Coronado, Sinking Ship, Escalante

Sinking Ship and Coronado from rim

One way or the other, my last day in the Canyon would be spent near its eastern end, along the Tanner and New Hance trails. There are a number of greater and lesser summits in the area, ranging from the interesting but not prominent Sinking Ship to the prominent but not interesting Grandview Benchmark. The ambitious plan would be to connect the New Hance and Tanner trails via the Escalante Route on bottom and a hitch-hike on top. (I was traveling without a bike for the first time in awhile.) This would allow me to get in a nice long run and tag Coronado, Cardenas, and Escalante Buttes via short side-trips along the way. But it would also require ambition, which I once again found lacking. Not wanting to waste the day, I opted instead to make three short outings from the rim to tag Coronado, Escalante, and the Sinking Ship.

Coronado summit

New Hance seems to be the most obscure and least maintained official trail on the South Rim, with nothing but a couple of “No Parking” signs indicating the trailhead. I parked at one of the dirt pullouts west the signs, threw some food and water in my pack, and started off hiking in my down jacket, barely warm enough thanks to the wind and shade. Coronado is close to the rim and only class 3, so it unsurprisingly sees a fair amount of traffic. I bumbled down the trail to just below the Coronado-Rim saddle, then left it to follow intermittent use trails toward the butte.

“Exposed” ledge

All options eventually converged on a traverse around the right side of the butte, and the use trail predictably improved, with even a cairn here and there. I had skimmed a trip report about Coronado, so I knew the route went up a steep gully, then traversed to another via an exposed ledge. Unlike on the less popular Pattie and Lyell, there was no guesswork involved, and the “exposed” ledge was tame by climbing standards, broad enough for a faint trail. In short order I was on the summit plateau, where a little scrambling got me to the highpoint. The copper register box contained many entries, some recent, and even a few historical curiosities, though it only went back to the mid-80s.

Sinking Ship from New Hance

I sat on the summit for awhile, debating whether I wanted to continue down the trail and around to the Tanner, but the Sinking Ship had drawn my eye all morning, perfectly lit by the low morning sun, and I had already seen the Tanner and Escalante. I meandered back down Coronado, picked up the New Hance, and hiked back to the car to drive a mile in the wrong direction to park at another random pullout. There was no trail here, but the woods were open, and it was only about a mile to point along the rim closest to the Ship. I crunched through the intermittent snow on this highest part of the South Rim, listening to a podcast and occasionally checking my phone to make sure I was headed to the right place.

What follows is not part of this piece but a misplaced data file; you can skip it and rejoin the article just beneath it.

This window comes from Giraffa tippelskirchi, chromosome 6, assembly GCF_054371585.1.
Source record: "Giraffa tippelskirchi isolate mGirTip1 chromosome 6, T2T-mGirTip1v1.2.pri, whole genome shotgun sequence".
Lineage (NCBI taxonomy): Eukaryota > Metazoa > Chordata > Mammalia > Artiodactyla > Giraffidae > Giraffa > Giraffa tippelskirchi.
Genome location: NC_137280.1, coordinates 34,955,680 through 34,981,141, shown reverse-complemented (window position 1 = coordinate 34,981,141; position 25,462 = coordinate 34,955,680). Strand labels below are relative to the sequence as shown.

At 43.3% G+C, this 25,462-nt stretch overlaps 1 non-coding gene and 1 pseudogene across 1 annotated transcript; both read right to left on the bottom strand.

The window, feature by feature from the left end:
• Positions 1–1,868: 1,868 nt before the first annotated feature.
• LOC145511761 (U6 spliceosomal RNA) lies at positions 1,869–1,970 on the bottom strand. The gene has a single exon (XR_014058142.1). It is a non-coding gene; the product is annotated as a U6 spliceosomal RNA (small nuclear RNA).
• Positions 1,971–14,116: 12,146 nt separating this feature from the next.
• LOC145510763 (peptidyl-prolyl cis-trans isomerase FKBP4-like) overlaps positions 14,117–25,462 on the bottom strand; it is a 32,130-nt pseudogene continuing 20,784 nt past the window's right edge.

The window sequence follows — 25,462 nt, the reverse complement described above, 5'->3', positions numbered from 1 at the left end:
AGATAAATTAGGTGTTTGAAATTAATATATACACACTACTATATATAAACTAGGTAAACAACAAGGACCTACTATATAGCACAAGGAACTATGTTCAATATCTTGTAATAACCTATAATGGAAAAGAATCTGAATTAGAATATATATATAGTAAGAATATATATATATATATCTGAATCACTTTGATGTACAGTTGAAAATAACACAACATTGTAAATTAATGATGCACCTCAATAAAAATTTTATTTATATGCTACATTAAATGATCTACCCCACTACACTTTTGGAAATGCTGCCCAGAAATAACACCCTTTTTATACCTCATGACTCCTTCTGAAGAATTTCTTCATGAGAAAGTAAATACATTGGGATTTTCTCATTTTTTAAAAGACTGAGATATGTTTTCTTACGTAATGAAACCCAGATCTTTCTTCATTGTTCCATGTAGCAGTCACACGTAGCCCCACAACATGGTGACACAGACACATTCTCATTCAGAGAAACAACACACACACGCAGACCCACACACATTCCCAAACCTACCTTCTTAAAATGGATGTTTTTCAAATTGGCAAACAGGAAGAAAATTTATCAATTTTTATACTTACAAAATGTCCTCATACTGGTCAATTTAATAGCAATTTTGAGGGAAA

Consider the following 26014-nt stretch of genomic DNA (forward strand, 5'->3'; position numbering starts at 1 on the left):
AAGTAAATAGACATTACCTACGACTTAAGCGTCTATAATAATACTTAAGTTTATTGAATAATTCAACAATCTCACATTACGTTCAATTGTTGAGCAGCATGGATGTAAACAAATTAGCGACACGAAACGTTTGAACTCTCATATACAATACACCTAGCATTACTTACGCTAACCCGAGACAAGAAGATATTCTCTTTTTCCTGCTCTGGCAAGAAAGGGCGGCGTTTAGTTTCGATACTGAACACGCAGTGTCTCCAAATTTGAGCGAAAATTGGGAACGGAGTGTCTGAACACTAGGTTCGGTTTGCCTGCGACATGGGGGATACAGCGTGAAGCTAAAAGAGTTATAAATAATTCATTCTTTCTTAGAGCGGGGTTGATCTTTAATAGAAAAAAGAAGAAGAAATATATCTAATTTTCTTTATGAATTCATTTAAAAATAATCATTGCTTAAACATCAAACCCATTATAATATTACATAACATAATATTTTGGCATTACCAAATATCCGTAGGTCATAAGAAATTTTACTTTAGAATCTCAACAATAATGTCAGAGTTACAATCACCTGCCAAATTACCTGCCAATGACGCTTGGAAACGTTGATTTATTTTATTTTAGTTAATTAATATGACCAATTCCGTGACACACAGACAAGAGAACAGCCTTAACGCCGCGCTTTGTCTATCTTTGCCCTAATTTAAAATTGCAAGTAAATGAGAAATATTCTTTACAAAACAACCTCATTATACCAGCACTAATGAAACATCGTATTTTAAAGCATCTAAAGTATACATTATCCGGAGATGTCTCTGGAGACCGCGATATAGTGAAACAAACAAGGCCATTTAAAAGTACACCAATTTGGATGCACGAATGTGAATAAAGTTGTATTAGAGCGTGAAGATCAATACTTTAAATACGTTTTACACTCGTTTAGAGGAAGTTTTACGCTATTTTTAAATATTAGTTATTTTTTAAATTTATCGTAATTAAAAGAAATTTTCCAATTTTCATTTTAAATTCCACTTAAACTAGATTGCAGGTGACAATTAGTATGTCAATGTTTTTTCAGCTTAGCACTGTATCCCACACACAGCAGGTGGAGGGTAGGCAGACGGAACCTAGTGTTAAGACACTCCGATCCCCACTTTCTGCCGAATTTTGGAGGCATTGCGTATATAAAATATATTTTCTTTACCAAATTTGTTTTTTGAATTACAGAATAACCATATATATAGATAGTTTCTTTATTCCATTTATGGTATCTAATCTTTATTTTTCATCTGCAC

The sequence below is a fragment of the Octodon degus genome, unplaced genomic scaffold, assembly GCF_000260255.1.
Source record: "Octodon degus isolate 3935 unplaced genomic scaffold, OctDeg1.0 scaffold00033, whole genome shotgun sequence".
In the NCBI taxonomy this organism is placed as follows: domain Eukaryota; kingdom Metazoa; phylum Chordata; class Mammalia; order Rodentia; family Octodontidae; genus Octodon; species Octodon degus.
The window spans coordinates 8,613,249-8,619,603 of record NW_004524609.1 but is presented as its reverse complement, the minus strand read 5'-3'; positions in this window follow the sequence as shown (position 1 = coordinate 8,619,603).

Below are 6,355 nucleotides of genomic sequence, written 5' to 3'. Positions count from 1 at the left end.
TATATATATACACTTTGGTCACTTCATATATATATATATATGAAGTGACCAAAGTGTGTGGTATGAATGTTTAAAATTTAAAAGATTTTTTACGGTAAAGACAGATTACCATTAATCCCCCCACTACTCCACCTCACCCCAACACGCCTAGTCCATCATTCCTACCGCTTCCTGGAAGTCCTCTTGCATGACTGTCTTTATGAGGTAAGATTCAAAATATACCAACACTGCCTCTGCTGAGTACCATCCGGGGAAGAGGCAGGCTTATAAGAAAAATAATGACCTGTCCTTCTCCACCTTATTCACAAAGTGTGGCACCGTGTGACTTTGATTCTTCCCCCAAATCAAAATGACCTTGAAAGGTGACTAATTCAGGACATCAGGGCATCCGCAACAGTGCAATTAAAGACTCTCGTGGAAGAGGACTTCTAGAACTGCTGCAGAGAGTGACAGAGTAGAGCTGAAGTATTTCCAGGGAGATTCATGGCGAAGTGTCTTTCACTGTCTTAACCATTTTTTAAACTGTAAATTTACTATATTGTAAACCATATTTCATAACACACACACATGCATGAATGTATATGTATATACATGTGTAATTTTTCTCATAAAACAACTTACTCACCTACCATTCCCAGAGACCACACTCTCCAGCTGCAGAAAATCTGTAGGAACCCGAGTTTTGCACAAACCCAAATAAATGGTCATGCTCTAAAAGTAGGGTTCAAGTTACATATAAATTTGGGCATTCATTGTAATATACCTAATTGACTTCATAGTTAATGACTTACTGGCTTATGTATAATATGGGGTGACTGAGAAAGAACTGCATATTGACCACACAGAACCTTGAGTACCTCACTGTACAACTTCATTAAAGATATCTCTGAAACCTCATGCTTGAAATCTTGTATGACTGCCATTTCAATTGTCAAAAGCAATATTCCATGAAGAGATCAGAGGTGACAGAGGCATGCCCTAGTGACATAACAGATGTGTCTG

Nice box

There were bits of use trail leading through the oakbrush off the rim, and enough lingering snow on the north slope to make the ground slick. I picked my way down to the saddle, then up to the Ship’s bow, knowing only that the route went more or less up the front. It turned out to be the day’s most engaging scramble, starting up a corner to the right, then tunneling left to a steep, chossy gully with a tricky chockstone to surmount near the top. I looked to the right again, then scrambled up and around left, arriving at what I suppose was the fo’c’sle. I saw that, though the ship was going down, the poop deck was still highest, so I continued through a breach, crossed the main deck, and headed left to what seemed the likeliest way to the summit. This proved surprisingly challenging, with a wide stem to get around a large chockstone. Beyond, I continued up easy ground to the summit cairn, which was for a change not on the highest point. I signed in, impressed but not surprised that Bob had beaten me to it by a month, then tagged the highest point. I briefly looked for an easier way off the back side but, finding nothing appealing, retraced my route to the car.

Cardenas from Escalante

I still had daylight to burn, and felt that driving up Grandview Benchmark would be too lame, so I drove over to Lipan Point, put a mostly-empty jar of peanut butter in my pack (my only remaining trail food), and took off jogging. The Tanner was high and shaded enough to hold snow, and popular enough for that to have been packed to ice in places, so I could not make very good time up high. I followed the trail to the saddle with Escalante Butte, admired the peculiar Seventyfive-Mile Creek, which runs west into the Colorado where it makes a 90-degree bend, then picked my way up the Supai to Escalante. The summit area consisted of several large Coconino blocks, of which the northern two proved to be the highest. Reaching the actual summit requires a scramble to the left block, then an easy but heady step across to the right.

Birds of any season

It seemed like I could continue along the ridge to Cardenas, nabbing another unnamed butte along the way, but I felt that sufficient unto the day was the effort thereof, and I took thought for the morrow’s long drive. So to the rim I returned, mingling briefly with the tourists before driving out of the park to camp at another frigid place with cell service. The Grand Canyon wears you down like so many deserts: the plants scrape and tear at you, the rock wears your skin, the day-night temperature swings leave you dehydrated or shivering, and the sand gets everywhere. But my to-do list is longer than it was before I came, so I will lick my wounds and return.

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